AOC Agon Pro AG276QZD Review: Speedy and Responsive With Infinite Contrast

27-inch 240 Hz QHD OLED gaming monitor with Adaptive-Sync, HDR, wide gamut color and infinite contrast.

AOC Agon Pro AG276QZD
Editor's Choice
(Image: © Tom's Hardware)

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The AG276QZD includes a factory calibration with an enclosed data sheet for each monitor. My tests confirmed the accuracy of the sample I received. It does not require calibration, but a slight improvement is possible with a few tweaks.

Grayscale and Gamma Tracking

Our grayscale and gamma tests use Calman calibration software from Portrait Displays. We describe our grayscale and gamma tests in detail here.

In the default Standard mode, the AG276QZD has minor red errors in the 90 and 100% steps. This will be very hard to spot in actual content. The gamma trace shows a spike (too dark) at 90%, meaning some bright highlights will be a little muted. That is something I would like to fix.

Both issues have been resolved by adjusting the RGB sliders and lowering contrast. Grayscale tracking is now even better with all errors below 2dE. And the gamma spike has been eliminated, which makes brighter content pop more. Though it seems counterintuitive, I increased contrast by lowering the contrast slider. Crazy, I know, but it worked. The charts don’t lie.

All other image controls are grayed out if you choose the sRGB gamut option. It’s relatively accurate, but there are a few anomalies in the gamma trace. Grayscale is visually free of errors except for 90 and 100%, which are a tad warm. The AG276QZD’s sRGB is perfectly usable for color-critical work.


OLED panels, as a category, have more consistently accurate color in my experience. Though the AG276QZD comes last in the out-of-box comparison, a 2.60dE score is nothing to complain about. It can be enjoyed without adjustment.

Of course, lower numbers are always better, at least for the ego, so I’m pleased to see the improvement to 0.96dE.

The gamma run is as close to perfect as I’ve seen from any monitor, gaming or professional. A 0.05 range of values is super tight and means that every detail in the original content will be rendered by the AG276QZD at every brightness level. The average value of 2.22 is just 0.91% off the mark, also visually perfect.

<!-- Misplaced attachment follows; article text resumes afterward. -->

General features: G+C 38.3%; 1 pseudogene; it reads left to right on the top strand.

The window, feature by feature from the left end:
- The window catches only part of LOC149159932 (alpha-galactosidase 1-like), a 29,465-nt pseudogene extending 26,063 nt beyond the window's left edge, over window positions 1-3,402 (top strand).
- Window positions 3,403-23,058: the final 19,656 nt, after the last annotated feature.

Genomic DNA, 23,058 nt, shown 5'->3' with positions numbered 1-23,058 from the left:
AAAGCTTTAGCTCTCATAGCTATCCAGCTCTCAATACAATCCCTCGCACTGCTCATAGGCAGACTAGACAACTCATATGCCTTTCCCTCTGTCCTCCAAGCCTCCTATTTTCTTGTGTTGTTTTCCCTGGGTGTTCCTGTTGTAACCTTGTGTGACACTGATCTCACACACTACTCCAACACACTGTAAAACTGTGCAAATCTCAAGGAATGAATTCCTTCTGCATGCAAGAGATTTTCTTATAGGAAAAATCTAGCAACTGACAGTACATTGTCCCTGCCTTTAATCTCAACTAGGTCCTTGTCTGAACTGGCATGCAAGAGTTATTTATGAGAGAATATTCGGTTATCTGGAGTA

Color Gamut Accuracy

Our color gamut and volume testing use Portrait Displays’ Calman software. For details on our color gamut testing and volume calculations, click here.

When you look at the first two gamut charts, you’ll notice that my calibration increased the average color error from 1.10dE to 1.29dE. This change is invisible to the naked eye, and it’s well worth the gain in grayscale and gamma accuracy. The main change is in the magenta hue which moved a bit towards the blue primary. Again, this is not visible in actual content. Saturation is on-point for all six colors and the green primary is completely covered. Most DCI-P3 monitors come up short in green but the AG276QZD does not.

The sRGB chart shows a little red under-saturation but is otherwise on target. The AG276QZD isn’t intended as a professional screen but it could function as part of a video post-production suite. Kudos to AOC for including selectable gamuts. That is rare in the gaming monitor category.


This is a very accurate group of monitors as evidenced by their lack of visible color errors. The AG276QZD comes in fourth with a 1.29dE result. Visually, there is no difference between any of the screens.

The 27-inch OLEDs are close in gamut volume with the Corsair edging out the Asus and AOC. The Philips and Samsung monitors are the right choice if you want the largest possible color gamut with over 108% coverage of DCI-P3. The AG276QZD’s 92.7% sRGB score shows it is a little short of blue and red. But most users will be using the full native gamut for all content. This is a very colorful monitor, and it is qualified for critical applications.

Test Takeaway: When compared to all wide gamut displays, the AG276QZD is well above average in volume. It is also very accurate, both out of the box and after calibration. With excellent gamma accuracy, it shows an extremely clear and detailed image. OLEDs in general are more consistently accurate than LCDs and the AG276QZD continues that trend.

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Christian Eberle
Contributing Editor

Christian Eberle is a Contributing Editor for Tom's Hardware US. He's a veteran reviewer of A/V equipment, specializing in monitors. Christian began his obsession with tech when he built his first PC in 1991, a 286 running DOS 3.0 at a blazing 12MHz. In 2006, he undertook training from the Imaging Science Foundation in video calibration and testing and thus started a passion for precise imaging that persists to this day. He is also a professional musician with a degree from the New England Conservatory as a classical bassoonist which he used to good effect as a performer with the West Point Army Band from 1987 to 2013. He enjoys watching movies and listening to high-end audio in his custom-built home theater and can be seen riding trails near his home on a race-ready ICE VTX recumbent trike. Christian enjoys the endless summer in Florida where he lives with his wife and Chihuahua and plays with orchestras around the state.

  • helper800
    I love my LG CX OLED mounted about my two monitors for pretty much everything. Not even the faintest bit of burn in on it after 2+ years of use either. I set my desktop background to black with a taskbar that hides, and no shortcuts or folders displayed on it seems to do the trick. If i were ever to replace my 27 inch gaming monitor below my CX it would be with something like this.